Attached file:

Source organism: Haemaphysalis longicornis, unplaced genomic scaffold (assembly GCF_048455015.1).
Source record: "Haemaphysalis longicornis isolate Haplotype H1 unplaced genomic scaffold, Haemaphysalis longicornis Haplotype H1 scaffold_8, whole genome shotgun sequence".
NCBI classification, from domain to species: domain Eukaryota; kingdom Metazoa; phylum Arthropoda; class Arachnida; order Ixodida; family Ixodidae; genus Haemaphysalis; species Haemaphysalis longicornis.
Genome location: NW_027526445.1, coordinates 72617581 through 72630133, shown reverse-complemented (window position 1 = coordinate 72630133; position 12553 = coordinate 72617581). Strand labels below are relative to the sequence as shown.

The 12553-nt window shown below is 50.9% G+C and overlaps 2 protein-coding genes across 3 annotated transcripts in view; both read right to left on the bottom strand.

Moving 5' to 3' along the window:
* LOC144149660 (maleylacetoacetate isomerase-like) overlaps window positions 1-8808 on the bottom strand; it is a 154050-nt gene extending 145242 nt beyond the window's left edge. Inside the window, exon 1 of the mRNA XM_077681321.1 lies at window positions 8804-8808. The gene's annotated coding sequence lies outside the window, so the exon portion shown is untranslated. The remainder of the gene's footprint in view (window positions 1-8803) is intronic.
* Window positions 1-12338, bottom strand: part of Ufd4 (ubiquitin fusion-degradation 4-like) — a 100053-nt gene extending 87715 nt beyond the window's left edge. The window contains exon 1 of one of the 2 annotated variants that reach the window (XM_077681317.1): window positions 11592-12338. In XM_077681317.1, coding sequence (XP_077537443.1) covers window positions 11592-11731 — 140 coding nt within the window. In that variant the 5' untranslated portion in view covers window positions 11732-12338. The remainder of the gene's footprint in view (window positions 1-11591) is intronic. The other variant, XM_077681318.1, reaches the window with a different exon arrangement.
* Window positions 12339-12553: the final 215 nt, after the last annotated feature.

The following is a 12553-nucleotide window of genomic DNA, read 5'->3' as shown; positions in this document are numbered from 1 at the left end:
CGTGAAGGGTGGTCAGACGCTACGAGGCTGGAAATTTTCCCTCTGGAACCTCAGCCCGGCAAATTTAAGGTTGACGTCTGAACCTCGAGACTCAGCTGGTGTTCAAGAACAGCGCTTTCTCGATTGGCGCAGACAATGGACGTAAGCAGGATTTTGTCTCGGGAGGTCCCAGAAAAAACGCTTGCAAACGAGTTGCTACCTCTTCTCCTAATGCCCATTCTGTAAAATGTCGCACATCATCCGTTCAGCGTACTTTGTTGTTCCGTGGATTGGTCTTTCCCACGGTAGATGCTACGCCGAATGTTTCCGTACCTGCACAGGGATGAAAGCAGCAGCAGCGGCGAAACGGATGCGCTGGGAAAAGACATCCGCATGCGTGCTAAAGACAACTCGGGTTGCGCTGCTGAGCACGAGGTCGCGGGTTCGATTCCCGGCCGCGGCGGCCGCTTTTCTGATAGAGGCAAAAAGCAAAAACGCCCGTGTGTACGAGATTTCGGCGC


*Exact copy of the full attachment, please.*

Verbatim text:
Source organism: Haemaphysalis longicornis, unplaced genomic scaffold (assembly GCF_048455015.1).
Source record: "Haemaphysalis longicornis isolate Haplotype H1 unplaced genomic scaffold, Haemaphysalis longicornis Haplotype H1 scaffold_8, whole genome shotgun sequence".
NCBI classification, from domain to species: domain Eukaryota; kingdom Metazoa; phylum Arthropoda; class Arachnida; order Ixodida; family Ixodidae; genus Haemaphysalis; species Haemaphysalis longicornis.
Genome location: NW_027526445.1, coordinates 72617581 through 72630133, shown reverse-complemented (window position 1 = coordinate 72630133; position 12553 = coordinate 72617581). Strand labels below are relative to the sequence as shown.

The 12553-nt window shown below is 50.9% G+C and overlaps 2 protein-coding genes across 3 annotated transcripts in view; both read right to left on the bottom strand.

Moving 5' to 3' along the window:
* LOC144149660 (maleylacetoacetate isomerase-like) overlaps window positions 1-8808 on the bottom strand; it is a 154050-nt gene extending 145242 nt beyond the window's left edge. Inside the window, exon 1 of the mRNA XM_077681321.1 lies at window positions 8804-8808. The gene's annotated coding sequence lies outside the window, so the exon portion shown is untranslated. The remainder of the gene's footprint in view (window positions 1-8803) is intronic.
* Window positions 1-12338, bottom strand: part of Ufd4 (ubiquitin fusion-degradation 4-like) — a 100053-nt gene extending 87715 nt beyond the window's left edge. The window contains exon 1 of one of the 2 annotated variants that reach the window (XM_077681317.1): window positions 11592-12338. In XM_077681317.1, coding sequence (XP_077537443.1) covers window positions 11592-11731 — 140 coding nt within the window. In that variant the 5' untranslated portion in view covers window positions 11732-12338. The remainder of the gene's footprint in view (window positions 1-11591) is intronic. The other variant, XM_077681318.1, reaches the window with a different exon arrangement.
* Window positions 12339-12553: the final 215 nt, after the last annotated feature.

The following is a 12553-nucleotide window of genomic DNA, read 5'->3' as shown; positions in this document are numbered from 1 at the left end:
CGTGAAGGGTGGTCAGACGCTACGAGGCTGGAAATTTTCCCTCTGGAACCTCAGCCCGGCAAATTTAAGGTTGACGTCTGAACCTCGAGACTCAGCTGGTGTTCAAGAACAGCGCTTTCTCGATTGGCGCAGACAATGGACGTAAGCAGGATTTTGTCTCGGGAGGTCCCAGAAAAAACGCTTGCAAACGAGTTGCTACCTCTTCTCCTAATGCCCATTCTGTAAAATGTCGCACATCATCCGTTCAGCGTACTTTGTTGTTCCGTGGATTGGTCTTTCCCACGGTAGATGCTACGCCGAATGTTTCCGTACCTGCACAGGGATGAAAGCAGCAGCAGCGGCGAAACGGATGCGCTGGGAAAAGACATCCGCATGCGTGCTAAAGACAACTCGGGTTGCGCTGCTGAGCACGAGGTCGCGGGTTCGATTCCCGGCCGCGGCGGCCGCTTTTCTGATAGAGGCAAAAAGCAAAAACGCCCGTGTGTACGAGATTTCGGCGC